A lively crowd of 7,000 people -- including jugglers, singers and performers on stilts -- paraded through Montpellier's winding streets Friday to show support for Jose Bove, the militant farmer who became a French folk hero after he ransacked a McDonald's.
Rowdy brigades of people wearing costumes, wigs and makeup converged on the courthouse in the southern French city where Bove appeared Thursday and Friday to appeal the three-month jail sentence he received for vandalizing the fast-food restaurant in 1999.
On Friday, a prosecutor recommended a stiffer sentence for Bove, suggesting that the court add a three-month suspended sentence to his punishment.
Outlawed sect member kills self on Beijing street
BEIJING (AP) -- A member of the outlawed Falun Gong spiritual movement committed suicide by setting himself on fire Friday, and a note found near his charred body said followers must sacrifice themselves for the sect, state media reported.
Tan Yihui, a 25-year-old shoe shiner who had traveled 870 miles from his home in southern China, doused himself with gasoline on a street in Beijing and ignited it, the Xinhua news agency said. Tan was dead when police arrived minutes later and put out the flames, it said.
The suicide came just ahead of a pivotal moment for Beijing -- a visit Tuesday by Olympic inspectors to assess the Chinese capital's bid for the 2008 Summer Games.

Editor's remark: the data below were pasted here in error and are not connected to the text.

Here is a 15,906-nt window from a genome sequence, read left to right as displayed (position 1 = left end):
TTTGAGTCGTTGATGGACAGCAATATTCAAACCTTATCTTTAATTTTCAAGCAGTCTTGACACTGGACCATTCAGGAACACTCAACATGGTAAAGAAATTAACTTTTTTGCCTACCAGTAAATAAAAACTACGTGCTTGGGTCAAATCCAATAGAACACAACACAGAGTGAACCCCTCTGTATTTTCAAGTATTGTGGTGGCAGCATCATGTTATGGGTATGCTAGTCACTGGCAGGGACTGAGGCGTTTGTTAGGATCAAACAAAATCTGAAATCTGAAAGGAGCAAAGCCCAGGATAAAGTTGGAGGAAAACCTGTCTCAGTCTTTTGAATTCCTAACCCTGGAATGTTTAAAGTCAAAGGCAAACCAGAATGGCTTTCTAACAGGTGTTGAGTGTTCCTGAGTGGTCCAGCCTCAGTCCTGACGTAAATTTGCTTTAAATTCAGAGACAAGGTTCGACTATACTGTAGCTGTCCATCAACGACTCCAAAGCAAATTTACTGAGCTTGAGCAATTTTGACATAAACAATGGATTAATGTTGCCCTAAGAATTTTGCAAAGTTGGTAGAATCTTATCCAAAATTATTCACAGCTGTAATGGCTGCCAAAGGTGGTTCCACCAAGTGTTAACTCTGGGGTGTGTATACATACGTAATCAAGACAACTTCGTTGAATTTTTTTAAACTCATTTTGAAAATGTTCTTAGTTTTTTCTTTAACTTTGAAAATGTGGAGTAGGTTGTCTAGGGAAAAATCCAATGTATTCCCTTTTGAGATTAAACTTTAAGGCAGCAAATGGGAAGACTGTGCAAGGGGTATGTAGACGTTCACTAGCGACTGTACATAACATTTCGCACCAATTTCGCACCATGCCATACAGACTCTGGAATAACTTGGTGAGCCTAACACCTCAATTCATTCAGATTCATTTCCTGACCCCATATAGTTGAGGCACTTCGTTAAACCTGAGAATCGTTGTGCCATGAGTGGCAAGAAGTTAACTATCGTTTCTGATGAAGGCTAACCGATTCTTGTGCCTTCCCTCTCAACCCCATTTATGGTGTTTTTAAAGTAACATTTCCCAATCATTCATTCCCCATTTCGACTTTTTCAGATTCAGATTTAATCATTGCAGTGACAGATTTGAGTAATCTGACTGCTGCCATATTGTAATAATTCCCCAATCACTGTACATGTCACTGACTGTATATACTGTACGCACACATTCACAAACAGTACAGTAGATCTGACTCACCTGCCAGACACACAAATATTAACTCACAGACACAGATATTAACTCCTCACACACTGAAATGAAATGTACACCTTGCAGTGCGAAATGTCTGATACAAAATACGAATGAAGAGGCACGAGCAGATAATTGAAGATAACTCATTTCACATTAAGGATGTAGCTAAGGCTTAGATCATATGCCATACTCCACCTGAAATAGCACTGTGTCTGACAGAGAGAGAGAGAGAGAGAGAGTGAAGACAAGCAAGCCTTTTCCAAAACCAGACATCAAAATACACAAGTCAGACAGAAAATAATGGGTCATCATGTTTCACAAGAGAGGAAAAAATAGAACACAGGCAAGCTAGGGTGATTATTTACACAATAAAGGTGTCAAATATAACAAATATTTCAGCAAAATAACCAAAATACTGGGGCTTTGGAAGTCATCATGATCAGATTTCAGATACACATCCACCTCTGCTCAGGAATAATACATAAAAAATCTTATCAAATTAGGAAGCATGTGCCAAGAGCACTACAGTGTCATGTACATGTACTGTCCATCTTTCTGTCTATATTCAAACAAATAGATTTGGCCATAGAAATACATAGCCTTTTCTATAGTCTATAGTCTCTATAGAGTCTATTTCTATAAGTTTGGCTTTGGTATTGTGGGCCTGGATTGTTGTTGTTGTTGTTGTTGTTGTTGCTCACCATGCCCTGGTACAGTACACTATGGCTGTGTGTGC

Father loses bid to stop release of toddler's killers
LONDON (AP) -- A court on Friday rejected a bid by the father of murdered toddler James Bulger to stop the release of his son's killers.
Lawyers for Ralph Bulger argued that the eight-year minimum sentence given to Robert Thompson and Jon Venables -- who were 10 when they killed 2-year-old James in 1993 -- was so low it threatened to "undermine confidence in the criminal justice system." The case drew international attention, in part because of security camera videos that showed the two children leading the toddler away.
Bulger's team also argued that a judge at an earlier court hearing should have been informed of newspaper reports claiming that one of the killers had been involved in violent incidents while in custody. "I am absolutely devastated by today's ruling," Bulger said. "I have spent two years trying to get this back to court and it now seems it is all over."
Thompson and Venables lured James Bulger from a busy shopping center in Bootle, near Liverpool, on Feb. 12, 1993. They dragged the child to a railway line two miles away, beat and stoned him to death.